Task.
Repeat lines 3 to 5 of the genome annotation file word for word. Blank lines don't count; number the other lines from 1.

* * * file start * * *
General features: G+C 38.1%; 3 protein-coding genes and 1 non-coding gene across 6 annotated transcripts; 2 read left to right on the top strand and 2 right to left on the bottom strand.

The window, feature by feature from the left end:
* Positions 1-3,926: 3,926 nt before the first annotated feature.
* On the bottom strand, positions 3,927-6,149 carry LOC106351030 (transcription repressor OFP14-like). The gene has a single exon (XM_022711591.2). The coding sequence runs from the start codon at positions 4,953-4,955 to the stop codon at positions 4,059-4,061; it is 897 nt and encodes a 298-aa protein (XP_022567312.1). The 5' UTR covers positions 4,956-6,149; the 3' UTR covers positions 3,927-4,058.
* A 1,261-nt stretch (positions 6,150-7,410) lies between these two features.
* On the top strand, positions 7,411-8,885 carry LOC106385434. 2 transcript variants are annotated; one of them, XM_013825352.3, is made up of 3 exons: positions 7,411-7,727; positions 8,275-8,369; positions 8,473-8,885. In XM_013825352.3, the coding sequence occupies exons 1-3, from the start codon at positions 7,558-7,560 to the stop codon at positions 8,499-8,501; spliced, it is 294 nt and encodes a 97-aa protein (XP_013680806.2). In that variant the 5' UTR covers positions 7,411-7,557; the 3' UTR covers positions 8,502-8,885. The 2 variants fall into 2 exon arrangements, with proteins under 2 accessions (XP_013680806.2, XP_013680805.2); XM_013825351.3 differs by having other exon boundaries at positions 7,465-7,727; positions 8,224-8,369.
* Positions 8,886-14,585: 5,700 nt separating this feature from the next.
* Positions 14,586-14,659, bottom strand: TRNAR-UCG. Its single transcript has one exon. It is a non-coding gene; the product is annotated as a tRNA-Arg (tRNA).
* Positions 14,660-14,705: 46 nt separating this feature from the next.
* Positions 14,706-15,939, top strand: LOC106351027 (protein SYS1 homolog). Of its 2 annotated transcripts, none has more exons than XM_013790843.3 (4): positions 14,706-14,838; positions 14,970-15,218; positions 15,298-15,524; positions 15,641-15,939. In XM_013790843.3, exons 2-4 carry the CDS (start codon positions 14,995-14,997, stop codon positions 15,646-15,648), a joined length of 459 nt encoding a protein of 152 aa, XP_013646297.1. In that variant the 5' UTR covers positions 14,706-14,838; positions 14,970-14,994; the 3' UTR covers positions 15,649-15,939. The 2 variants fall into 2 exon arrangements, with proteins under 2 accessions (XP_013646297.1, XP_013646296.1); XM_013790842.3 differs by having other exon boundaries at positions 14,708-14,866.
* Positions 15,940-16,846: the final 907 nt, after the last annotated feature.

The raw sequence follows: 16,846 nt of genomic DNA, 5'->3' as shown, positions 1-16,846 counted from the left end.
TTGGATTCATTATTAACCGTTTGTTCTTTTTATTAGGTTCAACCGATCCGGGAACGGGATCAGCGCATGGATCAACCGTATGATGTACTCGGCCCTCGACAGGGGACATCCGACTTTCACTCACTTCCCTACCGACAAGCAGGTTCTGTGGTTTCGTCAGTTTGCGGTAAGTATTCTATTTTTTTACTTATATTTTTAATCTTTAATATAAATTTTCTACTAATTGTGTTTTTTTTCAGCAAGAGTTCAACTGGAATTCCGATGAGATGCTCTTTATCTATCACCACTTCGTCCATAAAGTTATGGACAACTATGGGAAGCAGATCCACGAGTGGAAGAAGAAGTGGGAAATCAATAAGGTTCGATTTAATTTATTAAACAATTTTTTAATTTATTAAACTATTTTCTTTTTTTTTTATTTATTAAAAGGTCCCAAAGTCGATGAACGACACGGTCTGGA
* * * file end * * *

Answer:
* Positions 1-3,926: 3,926 nt before the first annotated feature.
* On the bottom strand, positions 3,927-6,149 carry LOC106351030 (transcription repressor OFP14-like). The gene has a single exon (XM_022711591.2). The coding sequence runs from the start codon at positions 4,953-4,955 to the stop codon at positions 4,059-4,061; it is 897 nt and encodes a 298-aa protein (XP_022567312.1). The 5' UTR covers positions 4,956-6,149; the 3' UTR covers positions 3,927-4,058.
* A 1,261-nt stretch (positions 6,150-7,410) lies between these two features.